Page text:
Monday, March 22, 2010
The death of the NFL running back
Is this really it? Have we, the fans of the NFL, forgotten about the heroes of the backfield? Before you say no...think about it. What was the best play you remember from the Super Bowl? Was it Sean Payton's gutsy call for an onside kick at the start of the third or was it Tracy Porter's pick and subsequent TD that put the nail in the coffin for the Colts? The chances are pretty high that a running play isn't your best memory.
If you want further proof, what was the biggest headline for a running back last season? More than likely, it's between Chris Johnson trying to get the most rushing yards in a season or Adrian Peterson and his apparent fumble-itis. Is this what it comes down to for the mighty RB?
The top 5 offenses of last season:
1. New Orleans
2. Dallas(That's right!)
3. New England
Off the bat, we can cut out #3 and #4 because you have to add up 2 of the 4 Patriots running backs to get a decent amount of rushing yards for one running back in a season...only one of them rushed for more than 700 yards. Forget Houston because with Steve Slaton coughing up the ball, the Texans' offense rested in Matt Schaub's hands. We can rule out New Orleans because Drew Brees ruled the roost there. No, Reggie Bush is a surprise RB. In other words, he's used as a receiver(47 receptions for 335 yards) just as much as he's used in the backfield(70 carries for 390 yards).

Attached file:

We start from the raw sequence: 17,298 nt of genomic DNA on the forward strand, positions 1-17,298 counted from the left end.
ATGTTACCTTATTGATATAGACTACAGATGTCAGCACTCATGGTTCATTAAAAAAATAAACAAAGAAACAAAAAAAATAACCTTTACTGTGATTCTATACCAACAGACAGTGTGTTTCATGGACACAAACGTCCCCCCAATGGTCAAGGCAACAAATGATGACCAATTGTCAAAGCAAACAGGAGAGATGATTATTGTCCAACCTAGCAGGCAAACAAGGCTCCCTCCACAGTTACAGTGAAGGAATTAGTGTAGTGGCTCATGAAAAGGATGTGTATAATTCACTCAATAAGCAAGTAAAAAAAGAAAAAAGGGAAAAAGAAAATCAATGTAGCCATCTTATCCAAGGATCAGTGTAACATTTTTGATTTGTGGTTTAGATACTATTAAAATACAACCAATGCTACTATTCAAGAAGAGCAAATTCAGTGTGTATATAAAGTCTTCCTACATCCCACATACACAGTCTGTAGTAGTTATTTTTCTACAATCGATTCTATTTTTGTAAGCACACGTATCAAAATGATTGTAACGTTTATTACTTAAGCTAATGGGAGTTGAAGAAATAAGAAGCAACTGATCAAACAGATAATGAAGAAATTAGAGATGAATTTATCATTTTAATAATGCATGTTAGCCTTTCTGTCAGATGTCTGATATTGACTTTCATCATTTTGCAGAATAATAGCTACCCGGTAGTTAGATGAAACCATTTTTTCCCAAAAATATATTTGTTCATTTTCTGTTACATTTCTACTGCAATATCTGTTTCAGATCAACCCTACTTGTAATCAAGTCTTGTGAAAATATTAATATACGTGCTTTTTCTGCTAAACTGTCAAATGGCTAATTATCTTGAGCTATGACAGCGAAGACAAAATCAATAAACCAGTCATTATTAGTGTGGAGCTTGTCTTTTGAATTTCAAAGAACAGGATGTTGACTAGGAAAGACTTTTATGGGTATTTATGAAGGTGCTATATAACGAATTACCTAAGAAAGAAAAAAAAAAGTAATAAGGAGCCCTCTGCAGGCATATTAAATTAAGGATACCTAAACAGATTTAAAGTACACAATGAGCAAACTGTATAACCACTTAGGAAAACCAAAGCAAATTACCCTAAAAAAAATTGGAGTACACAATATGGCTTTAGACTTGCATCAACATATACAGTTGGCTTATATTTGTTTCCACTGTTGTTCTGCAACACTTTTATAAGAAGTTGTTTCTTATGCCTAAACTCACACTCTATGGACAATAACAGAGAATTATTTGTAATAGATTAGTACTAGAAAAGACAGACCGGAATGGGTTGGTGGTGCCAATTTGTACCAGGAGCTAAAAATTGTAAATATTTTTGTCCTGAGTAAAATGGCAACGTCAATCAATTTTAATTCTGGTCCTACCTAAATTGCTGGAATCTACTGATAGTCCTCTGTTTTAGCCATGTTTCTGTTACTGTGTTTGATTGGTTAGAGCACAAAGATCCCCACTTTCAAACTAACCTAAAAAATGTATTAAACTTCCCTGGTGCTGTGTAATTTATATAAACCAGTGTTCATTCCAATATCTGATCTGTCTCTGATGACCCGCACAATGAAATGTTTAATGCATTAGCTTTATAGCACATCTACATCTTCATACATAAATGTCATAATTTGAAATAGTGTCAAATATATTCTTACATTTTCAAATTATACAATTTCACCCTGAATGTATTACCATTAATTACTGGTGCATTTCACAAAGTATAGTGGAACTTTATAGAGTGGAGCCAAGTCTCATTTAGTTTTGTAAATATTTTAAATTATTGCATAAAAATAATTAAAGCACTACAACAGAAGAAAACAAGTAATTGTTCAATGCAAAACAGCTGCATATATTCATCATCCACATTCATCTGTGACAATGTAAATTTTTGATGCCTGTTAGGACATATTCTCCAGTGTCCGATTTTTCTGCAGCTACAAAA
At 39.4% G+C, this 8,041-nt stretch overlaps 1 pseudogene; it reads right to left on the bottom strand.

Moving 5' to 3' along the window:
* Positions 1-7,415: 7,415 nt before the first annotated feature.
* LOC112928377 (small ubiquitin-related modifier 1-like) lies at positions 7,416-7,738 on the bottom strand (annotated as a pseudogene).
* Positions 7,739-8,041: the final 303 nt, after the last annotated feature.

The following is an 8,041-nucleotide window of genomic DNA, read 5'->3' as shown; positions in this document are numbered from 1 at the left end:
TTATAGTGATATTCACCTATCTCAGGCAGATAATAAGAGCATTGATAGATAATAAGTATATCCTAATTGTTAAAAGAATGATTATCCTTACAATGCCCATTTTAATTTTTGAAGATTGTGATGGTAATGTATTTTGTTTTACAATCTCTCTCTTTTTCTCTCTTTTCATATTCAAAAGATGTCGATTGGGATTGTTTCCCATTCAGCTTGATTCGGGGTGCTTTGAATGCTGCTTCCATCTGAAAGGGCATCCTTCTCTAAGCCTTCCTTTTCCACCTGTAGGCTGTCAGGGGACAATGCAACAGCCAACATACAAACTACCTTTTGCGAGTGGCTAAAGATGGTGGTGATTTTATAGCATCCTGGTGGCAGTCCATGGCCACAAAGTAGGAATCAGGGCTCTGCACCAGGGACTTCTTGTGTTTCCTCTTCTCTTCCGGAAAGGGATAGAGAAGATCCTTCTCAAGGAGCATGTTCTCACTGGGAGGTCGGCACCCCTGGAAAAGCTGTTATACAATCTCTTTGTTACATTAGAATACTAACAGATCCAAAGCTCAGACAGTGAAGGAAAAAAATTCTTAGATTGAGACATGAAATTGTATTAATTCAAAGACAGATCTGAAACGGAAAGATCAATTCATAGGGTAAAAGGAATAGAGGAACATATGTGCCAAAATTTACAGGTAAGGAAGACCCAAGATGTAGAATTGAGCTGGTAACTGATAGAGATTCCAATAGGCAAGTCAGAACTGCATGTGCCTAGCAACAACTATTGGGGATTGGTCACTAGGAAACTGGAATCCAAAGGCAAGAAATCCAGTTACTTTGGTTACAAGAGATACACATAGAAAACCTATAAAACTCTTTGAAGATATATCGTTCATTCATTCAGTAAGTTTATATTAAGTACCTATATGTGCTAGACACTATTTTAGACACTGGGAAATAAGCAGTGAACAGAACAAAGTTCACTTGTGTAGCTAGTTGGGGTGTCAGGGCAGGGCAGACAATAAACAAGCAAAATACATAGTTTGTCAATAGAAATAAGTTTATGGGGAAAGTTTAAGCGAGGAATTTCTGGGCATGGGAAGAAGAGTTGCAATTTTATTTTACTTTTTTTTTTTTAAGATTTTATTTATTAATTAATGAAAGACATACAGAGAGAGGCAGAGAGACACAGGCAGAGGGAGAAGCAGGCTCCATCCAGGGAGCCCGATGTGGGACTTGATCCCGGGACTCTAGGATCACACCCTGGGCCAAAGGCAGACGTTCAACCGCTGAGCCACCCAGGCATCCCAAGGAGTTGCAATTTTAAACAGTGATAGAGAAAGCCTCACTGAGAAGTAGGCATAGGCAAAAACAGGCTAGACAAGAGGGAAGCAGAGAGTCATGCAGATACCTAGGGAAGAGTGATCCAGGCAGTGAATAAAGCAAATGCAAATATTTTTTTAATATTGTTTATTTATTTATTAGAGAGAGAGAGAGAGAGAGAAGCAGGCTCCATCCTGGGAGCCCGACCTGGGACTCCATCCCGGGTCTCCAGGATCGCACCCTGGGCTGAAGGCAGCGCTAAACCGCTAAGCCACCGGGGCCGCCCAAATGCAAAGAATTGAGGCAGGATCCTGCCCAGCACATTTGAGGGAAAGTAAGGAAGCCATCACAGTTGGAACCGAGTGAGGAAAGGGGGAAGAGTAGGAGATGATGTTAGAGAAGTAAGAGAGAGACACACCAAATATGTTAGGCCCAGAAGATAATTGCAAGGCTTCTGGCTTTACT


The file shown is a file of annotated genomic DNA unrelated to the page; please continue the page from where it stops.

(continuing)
So two of the top 5 offenses have at least one decent running back who has 1,000+ yards. Wait...not even my Dallas team has one RB that has broken 1,000 yards, but since they have the "three headed monster", we feel they're a pretty good rushing team.
The top 5 running backs(and where their team ranks in total offense)
1. Chris Johnson(Tennesee ranks #12)
2. Steven Jackson(St. Louis ranks #29)
3. Thomas Jones(NY Jets ranks #20)
4. Maurice Jones-Drew(Jacksonville ranks #18)
5. Adrian Peterson(Minnesota ranks #5)
These 5 guys have made some of the best top 10 plays of last season yet the bigger spotlight has been shined on the QB and the passing plays they make. Even with the "wildcat" craze, rushing takes a backseat to a strong arm.
Will the trend to downplay the running back ever change? Probably not as long as the topic of the day is Sam Bradford, Jimmy Clausen or Tim Tebow and not C.J. Spiller, Jahvid Best or Evan Royster. Personally, it seems if the NFL is trying to be all about "parity" then the league would retain some focus on rushing side of the offense as well.